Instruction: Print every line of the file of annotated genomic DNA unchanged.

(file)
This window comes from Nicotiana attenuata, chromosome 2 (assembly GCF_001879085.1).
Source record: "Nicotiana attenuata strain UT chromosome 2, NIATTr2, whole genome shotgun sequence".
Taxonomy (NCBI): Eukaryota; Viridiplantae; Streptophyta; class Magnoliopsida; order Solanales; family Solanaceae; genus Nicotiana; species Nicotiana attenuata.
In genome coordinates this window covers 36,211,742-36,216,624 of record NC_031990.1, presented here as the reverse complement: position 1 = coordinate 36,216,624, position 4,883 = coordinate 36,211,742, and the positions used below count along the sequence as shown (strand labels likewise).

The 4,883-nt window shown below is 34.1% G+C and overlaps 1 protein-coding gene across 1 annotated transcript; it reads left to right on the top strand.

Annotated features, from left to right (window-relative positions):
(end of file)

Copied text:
This window comes from Nicotiana attenuata, chromosome 2 (assembly GCF_001879085.1).
Source record: "Nicotiana attenuata strain UT chromosome 2, NIATTr2, whole genome shotgun sequence".
Taxonomy (NCBI): Eukaryota; Viridiplantae; Streptophyta; class Magnoliopsida; order Solanales; family Solanaceae; genus Nicotiana; species Nicotiana attenuata.
In genome coordinates this window covers 36,211,742-36,216,624 of record NC_031990.1, presented here as the reverse complement: position 1 = coordinate 36,216,624, position 4,883 = coordinate 36,211,742, and the positions used below count along the sequence as shown (strand labels likewise).

The 4,883-nt window shown below is 34.1% G+C and overlaps 1 protein-coding gene across 1 annotated transcript; it reads left to right on the top strand.

Annotated features, from left to right (window-relative positions):